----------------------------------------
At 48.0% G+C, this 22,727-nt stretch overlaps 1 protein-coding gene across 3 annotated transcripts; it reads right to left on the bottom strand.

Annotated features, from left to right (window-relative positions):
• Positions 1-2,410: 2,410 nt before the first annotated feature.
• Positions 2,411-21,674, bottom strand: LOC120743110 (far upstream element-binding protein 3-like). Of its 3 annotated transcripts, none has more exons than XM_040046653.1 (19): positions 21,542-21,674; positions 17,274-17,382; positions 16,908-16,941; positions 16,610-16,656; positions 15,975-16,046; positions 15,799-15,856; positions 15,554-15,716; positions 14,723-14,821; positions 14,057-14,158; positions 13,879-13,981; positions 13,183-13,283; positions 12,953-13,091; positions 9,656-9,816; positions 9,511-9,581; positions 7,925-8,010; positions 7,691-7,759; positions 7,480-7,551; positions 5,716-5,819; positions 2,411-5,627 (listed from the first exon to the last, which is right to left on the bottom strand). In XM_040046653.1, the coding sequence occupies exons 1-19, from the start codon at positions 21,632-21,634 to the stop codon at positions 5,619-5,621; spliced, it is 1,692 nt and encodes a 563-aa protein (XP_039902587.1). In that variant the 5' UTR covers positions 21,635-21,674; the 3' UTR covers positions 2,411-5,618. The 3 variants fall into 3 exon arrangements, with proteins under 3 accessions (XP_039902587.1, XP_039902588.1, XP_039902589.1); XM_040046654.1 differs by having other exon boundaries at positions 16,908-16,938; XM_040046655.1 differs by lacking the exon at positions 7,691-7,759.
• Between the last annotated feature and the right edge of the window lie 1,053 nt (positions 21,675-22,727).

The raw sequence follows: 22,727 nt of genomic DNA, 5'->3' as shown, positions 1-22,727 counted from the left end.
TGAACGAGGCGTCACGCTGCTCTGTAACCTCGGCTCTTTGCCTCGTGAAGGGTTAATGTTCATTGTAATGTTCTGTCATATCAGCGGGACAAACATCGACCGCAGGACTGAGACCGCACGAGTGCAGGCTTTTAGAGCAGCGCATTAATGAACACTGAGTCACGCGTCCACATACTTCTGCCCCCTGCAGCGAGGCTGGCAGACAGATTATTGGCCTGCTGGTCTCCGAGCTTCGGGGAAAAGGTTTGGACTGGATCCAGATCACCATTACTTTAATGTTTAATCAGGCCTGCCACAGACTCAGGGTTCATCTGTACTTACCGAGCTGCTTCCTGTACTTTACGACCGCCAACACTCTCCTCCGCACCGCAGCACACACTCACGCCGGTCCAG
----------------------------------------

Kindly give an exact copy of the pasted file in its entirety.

At 48.0% G+C, this 22,727-nt stretch overlaps 1 protein-coding gene across 3 annotated transcripts; it reads right to left on the bottom strand.

Annotated features, from left to right (window-relative positions):
• Positions 1-2,410: 2,410 nt before the first annotated feature.
• Positions 2,411-21,674, bottom strand: LOC120743110 (far upstream element-binding protein 3-like). Of its 3 annotated transcripts, none has more exons than XM_040046653.1 (19): positions 21,542-21,674; positions 17,274-17,382; positions 16,908-16,941; positions 16,610-16,656; positions 15,975-16,046; positions 15,799-15,856; positions 15,554-15,716; positions 14,723-14,821; positions 14,057-14,158; positions 13,879-13,981; positions 13,183-13,283; positions 12,953-13,091; positions 9,656-9,816; positions 9,511-9,581; positions 7,925-8,010; positions 7,691-7,759; positions 7,480-7,551; positions 5,716-5,819; positions 2,411-5,627 (listed from the first exon to the last, which is right to left on the bottom strand). In XM_040046653.1, the coding sequence occupies exons 1-19, from the start codon at positions 21,632-21,634 to the stop codon at positions 5,619-5,621; spliced, it is 1,692 nt and encodes a 563-aa protein (XP_039902587.1). In that variant the 5' UTR covers positions 21,635-21,674; the 3' UTR covers positions 2,411-5,618. The 3 variants fall into 3 exon arrangements, with proteins under 3 accessions (XP_039902587.1, XP_039902588.1, XP_039902589.1); XM_040046654.1 differs by having other exon boundaries at positions 16,908-16,938; XM_040046655.1 differs by lacking the exon at positions 7,691-7,759.
• Between the last annotated feature and the right edge of the window lie 1,053 nt (positions 21,675-22,727).

The raw sequence follows: 22,727 nt of genomic DNA, 5'->3' as shown, positions 1-22,727 counted from the left end.
TGAACGAGGCGTCACGCTGCTCTGTAACCTCGGCTCTTTGCCTCGTGAAGGGTTAATGTTCATTGTAATGTTCTGTCATATCAGCGGGACAAACATCGACCGCAGGACTGAGACCGCACGAGTGCAGGCTTTTAGAGCAGCGCATTAATGAACACTGAGTCACGCGTCCACATACTTCTGCCCCCTGCAGCGAGGCTGGCAGACAGATTATTGGCCTGCTGGTCTCCGAGCTTCGGGGAAAAGGTTTGGACTGGATCCAGATCACCATTACTTTAATGTTTAATCAGGCCTGCCACAGACTCAGGGTTCATCTGTACTTACCGAGCTGCTTCCTGTACTTTACGACCGCCAACACTCTCCTCCGCACCGCAGCACACACTCACGCCGGTCCAG